– Tata Group- rural development to environmental protection. – Concept of corporate citizen
• CRS: voluntary vs Regulations? In many parts of the world, voluntary.
• In India, the Companies Act 2013 says that companies with a net worth over IRs 500 crores are required to set up CSR committee at board level. These companies indeed to spend at least 2 percent of their average net profit on CSR.
• In another sense, it’s like an ODA—overseas development assistance from developed countries to non-developed countries. (But, overhead costs etc).
• CSR in Nepal seems an issue that many businesses have deliberately chosen not to address or all the wrong reasons (Sunil Sainju The Himalayan Times 26 September 2016).
• “Like in most countries of the world, CSR is not legally binding in Nepal. Today, there are countries with developed laws which require organizations to work in a socially responsible and calculated manner. Such practices have actually helped not only to sustain the environment but grow the business as well.”
• Rockefeller Foundation, B&M Gates Foundations, Ford Foundations, Charter Centre, Clinton Foundations etc.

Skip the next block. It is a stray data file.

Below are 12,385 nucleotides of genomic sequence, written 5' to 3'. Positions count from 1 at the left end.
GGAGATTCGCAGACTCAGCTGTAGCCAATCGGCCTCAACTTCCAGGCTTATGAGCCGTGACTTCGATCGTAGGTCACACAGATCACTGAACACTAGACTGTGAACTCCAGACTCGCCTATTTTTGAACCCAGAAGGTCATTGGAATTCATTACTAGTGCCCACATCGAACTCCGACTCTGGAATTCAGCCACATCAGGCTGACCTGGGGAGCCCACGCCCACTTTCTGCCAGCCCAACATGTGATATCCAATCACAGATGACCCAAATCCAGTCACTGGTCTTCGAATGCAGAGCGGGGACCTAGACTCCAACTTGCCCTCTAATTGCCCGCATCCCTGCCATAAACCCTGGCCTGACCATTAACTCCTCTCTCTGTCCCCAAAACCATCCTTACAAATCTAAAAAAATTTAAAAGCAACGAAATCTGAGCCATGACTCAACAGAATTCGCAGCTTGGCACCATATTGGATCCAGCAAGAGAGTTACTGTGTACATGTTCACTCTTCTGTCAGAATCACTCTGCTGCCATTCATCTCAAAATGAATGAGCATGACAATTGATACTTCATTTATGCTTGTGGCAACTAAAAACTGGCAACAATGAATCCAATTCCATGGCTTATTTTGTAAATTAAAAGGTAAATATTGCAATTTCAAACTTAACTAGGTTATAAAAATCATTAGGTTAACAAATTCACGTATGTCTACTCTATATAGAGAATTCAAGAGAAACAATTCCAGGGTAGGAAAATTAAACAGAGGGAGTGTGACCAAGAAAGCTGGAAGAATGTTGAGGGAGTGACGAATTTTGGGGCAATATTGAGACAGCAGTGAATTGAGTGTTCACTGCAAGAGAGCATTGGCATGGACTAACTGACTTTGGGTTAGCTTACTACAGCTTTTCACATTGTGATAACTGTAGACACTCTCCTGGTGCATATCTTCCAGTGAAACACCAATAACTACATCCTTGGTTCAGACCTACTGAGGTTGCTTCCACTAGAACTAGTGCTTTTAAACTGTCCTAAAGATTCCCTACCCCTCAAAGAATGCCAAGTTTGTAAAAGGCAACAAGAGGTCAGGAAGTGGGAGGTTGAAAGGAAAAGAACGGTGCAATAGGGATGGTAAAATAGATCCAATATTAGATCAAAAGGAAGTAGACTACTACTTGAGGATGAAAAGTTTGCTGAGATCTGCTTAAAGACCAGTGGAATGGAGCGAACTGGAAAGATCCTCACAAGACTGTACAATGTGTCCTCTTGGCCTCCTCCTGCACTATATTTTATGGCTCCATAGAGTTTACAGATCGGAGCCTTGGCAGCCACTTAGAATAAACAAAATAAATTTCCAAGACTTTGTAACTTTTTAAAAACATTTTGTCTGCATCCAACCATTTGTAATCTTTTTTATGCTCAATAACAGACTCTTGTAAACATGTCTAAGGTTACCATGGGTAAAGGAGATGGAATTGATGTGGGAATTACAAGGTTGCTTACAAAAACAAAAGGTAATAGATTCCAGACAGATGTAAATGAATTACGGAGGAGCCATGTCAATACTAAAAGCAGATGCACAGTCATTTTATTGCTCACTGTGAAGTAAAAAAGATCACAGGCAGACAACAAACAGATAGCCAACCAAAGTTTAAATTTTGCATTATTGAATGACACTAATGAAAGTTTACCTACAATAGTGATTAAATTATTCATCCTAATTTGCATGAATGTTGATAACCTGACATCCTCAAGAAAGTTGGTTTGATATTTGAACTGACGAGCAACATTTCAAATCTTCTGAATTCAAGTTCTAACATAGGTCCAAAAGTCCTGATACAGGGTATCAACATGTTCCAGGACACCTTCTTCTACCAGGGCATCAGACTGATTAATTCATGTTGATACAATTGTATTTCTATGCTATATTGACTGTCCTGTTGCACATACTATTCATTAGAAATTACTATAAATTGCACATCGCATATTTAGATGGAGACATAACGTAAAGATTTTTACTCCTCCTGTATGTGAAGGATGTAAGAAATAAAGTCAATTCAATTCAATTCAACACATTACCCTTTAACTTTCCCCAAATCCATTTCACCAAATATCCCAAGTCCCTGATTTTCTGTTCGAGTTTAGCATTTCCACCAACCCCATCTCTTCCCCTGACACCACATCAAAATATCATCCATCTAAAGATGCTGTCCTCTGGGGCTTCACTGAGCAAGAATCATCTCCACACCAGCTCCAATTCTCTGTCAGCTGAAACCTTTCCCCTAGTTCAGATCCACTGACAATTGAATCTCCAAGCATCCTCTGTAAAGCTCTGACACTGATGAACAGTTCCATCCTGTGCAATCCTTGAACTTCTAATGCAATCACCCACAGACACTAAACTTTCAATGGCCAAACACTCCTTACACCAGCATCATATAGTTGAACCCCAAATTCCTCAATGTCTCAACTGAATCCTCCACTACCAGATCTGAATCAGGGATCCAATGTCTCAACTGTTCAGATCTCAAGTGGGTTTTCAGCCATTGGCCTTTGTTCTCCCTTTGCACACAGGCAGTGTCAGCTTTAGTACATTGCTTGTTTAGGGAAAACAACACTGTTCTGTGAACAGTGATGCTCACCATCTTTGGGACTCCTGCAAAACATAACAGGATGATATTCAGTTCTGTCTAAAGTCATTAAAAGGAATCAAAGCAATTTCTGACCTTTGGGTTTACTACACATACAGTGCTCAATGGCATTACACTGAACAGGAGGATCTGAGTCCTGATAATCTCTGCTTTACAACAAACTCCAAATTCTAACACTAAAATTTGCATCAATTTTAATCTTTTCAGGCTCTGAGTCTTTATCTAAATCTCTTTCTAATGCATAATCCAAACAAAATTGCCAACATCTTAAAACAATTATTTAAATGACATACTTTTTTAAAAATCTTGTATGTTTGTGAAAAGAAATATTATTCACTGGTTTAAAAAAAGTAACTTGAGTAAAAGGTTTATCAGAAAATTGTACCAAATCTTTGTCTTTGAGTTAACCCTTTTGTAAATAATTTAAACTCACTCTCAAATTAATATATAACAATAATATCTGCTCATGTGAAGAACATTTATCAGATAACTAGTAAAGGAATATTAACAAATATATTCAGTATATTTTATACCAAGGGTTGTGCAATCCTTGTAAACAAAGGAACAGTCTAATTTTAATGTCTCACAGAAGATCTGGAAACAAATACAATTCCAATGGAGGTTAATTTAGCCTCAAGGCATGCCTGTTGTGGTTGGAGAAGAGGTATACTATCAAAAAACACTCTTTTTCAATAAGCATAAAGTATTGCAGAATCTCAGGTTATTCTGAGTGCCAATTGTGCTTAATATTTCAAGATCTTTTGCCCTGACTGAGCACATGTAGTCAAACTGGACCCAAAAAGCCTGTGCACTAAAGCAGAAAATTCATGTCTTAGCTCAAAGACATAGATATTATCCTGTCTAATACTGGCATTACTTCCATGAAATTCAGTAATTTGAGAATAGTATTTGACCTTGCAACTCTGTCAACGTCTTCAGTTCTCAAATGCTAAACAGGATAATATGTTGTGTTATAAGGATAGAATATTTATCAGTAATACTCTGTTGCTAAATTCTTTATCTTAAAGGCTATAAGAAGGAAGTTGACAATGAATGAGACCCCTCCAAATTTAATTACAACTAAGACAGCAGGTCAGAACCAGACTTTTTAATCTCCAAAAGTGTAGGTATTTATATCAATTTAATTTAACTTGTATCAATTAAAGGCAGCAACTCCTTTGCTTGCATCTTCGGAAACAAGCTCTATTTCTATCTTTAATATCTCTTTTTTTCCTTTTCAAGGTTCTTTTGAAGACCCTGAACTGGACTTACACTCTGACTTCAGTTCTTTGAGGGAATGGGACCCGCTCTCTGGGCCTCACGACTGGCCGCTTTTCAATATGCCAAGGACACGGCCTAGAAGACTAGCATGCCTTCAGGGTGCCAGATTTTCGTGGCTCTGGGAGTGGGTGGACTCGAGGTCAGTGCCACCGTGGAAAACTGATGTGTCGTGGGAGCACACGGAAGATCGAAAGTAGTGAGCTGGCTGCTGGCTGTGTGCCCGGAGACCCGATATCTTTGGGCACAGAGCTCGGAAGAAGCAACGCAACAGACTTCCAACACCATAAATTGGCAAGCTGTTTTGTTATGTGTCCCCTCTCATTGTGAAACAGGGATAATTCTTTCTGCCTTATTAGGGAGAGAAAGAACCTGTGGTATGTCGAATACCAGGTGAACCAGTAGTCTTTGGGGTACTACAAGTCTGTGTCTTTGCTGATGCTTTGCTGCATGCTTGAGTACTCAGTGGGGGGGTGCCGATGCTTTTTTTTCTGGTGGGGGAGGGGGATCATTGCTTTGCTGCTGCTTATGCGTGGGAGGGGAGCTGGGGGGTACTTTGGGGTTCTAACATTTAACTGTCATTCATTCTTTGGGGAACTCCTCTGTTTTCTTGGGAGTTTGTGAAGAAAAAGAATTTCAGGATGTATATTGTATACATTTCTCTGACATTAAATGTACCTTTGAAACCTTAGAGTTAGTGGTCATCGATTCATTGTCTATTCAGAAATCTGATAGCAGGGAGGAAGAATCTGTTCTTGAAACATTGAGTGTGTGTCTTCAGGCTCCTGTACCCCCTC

• These are basically philanthropic institutions run by certain individuals or families. These institutions do support for certain cause and have kept views of promoting goodwill and image of those who have initiated them. But, unlike CSR, these Foundations don’t run these institutions to generate profits in their other businesses, though definitely, it puts certain prestige value.
• If family property inherence tax is imposed, such initiatives might be taken and gained currency in Nepal as well.
Notes By Lekhnath Pandey
• Rai, Lal Deosa, 2010. An Introduction of Public Relations. Bhrikuti Academic Publications, Kathmandu.
• Rana , Sagar SJB 2017. Singha Durbar: Rise and Fall of the Rana Regime of Nepal. Rupa Publications, New Delhi.
• Sainju, Sunil, 2016. Corporate Social Responsibility: Issues for businesses. The Himalayan Times, September 26, 2016, page 8. Kathmandu.
• Sardana C.K. 2013. The Challenge of Public Relations. HAR-ANAND Publications, New Delhi.
• Sengupta, Sailesh 2008. Management of Public Relations and Communications. Vikash Publishing House. New Delhi.
• Theaker, Alison, 2001. The Handbook of Public Relations. Routledge, London.